99.999999% of writers don’t know how to write women, period. It’s not their fault either. How women are as people, is VERY different than how many people in the “female empowerment” demographic Want to see women in media. Writers, studios, directors, company chairs know this. Which is why most writters couldn’t be bothered to actually acurately portray female characters in media (yes this happens in western tv a lot too)

    Pretty much the prerequisite for “female character” = man with tits & no penis, and looks pleasing to the male demographic to get more sales”

    Because that’s pretty much how they act/portrayed.

    There are a few execptions and all the ones I can think of off the top of my head that I’ve seen.

    Pretty much nowdays, how much money you make (especially as an anime) is pretty dependant on how sexual/female powery(there’s a HUGE Cuckholdery demographic among the male population of anime watchers)
    the main female characters are, OR how “moe” they are (O HAI THAR K-ON. . .and your 238423945523 clones)

    That’s just the way it is now and the way its gonna be for a while.

    THIS show gets away with that because everything is just way over the top, that its pretty much making fun of all of that. (while cashing in at the same time.)When you go over the top, you pretty much become a parody and all that “Sexism” seriousness doesn’t apply. Personalyl I think people are thinking way too much about it, Although on the other hand the show is pointing out how rediculous the industry is with writers pretty much being bad at writing women/overly pandering to different demogrpahics, rather than just making something. . .GOOD (Hello breaking bad, game of thrones.)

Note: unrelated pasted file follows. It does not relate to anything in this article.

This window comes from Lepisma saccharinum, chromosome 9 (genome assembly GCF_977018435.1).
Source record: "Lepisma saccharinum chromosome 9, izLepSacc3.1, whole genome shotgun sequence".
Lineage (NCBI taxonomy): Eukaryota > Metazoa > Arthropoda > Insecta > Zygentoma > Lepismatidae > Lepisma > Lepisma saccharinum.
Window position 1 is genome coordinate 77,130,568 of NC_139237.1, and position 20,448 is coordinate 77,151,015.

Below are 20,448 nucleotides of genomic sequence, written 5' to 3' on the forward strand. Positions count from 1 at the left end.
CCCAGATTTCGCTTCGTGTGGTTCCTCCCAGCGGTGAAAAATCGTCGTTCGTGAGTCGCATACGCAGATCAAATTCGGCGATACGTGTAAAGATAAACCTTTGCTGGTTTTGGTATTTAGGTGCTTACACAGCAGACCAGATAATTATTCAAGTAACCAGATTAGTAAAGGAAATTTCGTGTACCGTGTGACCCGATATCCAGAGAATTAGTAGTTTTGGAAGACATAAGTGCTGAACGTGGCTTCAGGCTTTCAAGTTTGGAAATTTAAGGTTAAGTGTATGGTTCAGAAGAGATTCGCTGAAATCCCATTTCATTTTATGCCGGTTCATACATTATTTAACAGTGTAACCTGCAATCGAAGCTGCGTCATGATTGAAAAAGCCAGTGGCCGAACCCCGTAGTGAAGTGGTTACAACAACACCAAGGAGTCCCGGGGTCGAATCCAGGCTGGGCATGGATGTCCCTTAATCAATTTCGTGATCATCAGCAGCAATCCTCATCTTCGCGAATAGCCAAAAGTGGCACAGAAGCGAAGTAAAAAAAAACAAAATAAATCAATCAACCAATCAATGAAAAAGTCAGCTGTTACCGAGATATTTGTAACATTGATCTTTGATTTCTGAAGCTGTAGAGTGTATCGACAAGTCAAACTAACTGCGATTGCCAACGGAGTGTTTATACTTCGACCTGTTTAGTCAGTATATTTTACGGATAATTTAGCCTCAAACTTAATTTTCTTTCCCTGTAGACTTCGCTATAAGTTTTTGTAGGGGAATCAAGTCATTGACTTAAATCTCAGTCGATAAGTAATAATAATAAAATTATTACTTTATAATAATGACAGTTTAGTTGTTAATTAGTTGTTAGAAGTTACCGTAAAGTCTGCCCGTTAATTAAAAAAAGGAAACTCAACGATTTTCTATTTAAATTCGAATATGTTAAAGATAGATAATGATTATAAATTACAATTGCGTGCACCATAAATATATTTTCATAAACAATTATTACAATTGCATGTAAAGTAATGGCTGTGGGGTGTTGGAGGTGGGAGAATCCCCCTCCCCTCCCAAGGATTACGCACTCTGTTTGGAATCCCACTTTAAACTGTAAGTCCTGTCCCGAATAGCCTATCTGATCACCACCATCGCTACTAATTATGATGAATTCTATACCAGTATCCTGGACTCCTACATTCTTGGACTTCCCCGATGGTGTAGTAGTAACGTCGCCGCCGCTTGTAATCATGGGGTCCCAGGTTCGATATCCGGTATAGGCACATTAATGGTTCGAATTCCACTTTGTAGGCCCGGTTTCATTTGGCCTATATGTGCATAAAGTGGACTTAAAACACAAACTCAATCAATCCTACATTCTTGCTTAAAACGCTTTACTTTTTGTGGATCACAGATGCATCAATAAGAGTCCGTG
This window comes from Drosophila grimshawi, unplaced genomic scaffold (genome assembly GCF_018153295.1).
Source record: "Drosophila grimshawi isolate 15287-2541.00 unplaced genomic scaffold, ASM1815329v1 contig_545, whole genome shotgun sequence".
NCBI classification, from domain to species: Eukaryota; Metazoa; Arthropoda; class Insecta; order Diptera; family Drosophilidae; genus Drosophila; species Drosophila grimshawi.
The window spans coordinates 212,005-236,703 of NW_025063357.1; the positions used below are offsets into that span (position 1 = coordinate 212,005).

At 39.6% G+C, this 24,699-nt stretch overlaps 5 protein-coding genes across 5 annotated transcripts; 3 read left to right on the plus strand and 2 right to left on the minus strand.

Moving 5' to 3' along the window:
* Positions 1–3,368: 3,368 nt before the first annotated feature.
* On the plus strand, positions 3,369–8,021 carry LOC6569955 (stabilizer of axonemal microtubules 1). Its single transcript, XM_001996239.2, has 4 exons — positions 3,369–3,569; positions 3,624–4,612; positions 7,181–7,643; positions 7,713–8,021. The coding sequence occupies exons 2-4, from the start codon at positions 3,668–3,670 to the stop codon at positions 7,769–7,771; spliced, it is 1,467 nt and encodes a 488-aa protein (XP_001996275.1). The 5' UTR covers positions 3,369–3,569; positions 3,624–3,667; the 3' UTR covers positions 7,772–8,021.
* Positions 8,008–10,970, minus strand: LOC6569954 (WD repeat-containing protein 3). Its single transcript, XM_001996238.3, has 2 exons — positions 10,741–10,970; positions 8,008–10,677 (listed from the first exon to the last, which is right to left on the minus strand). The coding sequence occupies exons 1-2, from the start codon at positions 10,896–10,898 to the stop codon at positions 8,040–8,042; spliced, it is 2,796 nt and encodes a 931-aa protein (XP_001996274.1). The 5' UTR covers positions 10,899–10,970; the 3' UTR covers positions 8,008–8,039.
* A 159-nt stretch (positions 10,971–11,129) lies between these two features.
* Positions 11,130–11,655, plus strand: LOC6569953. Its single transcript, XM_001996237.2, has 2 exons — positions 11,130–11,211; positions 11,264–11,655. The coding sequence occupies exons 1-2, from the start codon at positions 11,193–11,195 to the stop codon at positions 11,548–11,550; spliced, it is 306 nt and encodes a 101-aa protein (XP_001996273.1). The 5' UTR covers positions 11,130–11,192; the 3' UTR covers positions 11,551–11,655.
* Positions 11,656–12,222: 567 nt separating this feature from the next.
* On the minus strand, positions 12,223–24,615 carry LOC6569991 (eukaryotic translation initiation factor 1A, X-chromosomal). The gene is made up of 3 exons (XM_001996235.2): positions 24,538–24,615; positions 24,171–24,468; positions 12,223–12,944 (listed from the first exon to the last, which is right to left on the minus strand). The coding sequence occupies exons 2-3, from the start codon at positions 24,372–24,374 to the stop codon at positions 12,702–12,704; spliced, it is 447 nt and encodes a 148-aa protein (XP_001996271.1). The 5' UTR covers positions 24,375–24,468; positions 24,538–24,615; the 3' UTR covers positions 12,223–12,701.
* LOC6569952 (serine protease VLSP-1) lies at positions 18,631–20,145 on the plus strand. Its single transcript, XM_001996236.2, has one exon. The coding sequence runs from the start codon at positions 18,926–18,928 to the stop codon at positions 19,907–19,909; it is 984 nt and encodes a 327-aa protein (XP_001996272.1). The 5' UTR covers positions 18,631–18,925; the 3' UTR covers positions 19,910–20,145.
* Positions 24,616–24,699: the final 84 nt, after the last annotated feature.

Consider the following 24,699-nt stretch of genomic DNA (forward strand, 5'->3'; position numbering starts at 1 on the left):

20. Faruk says:

    Err you didnt review the episode.

  21. Taiga says:

    So.. what was the episode about?

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Ep. 4 of Tiger Mask was a lot better than the last 3, quite a hyped fight that was a full 6mins long. Will continue watching in hope of an awesomely long final fight.
Kaiser Eoghan
Kaiser Eoghan
Going back to the fanservice topic, its very easy to complain about it in anything but then something actually comes along that actually does it for you. I mean I always say that I don't watch a show/movie for its fanservice elements and stick with pictures on image boards, but then I ended up seeing a film where I actually got something out of the fanservice while watching the film its.
Kaiser Eoghan
The oujia prequel was competent genre fare, the director cared about the characters and every now and the built up a decent mood. Although jump Scares are there . And I always appreciate a horror film having a mean spirited ending. One of the rare cases where the young actors do well in a horror film. The pace is a bit uneven, rushed and a bit laggy .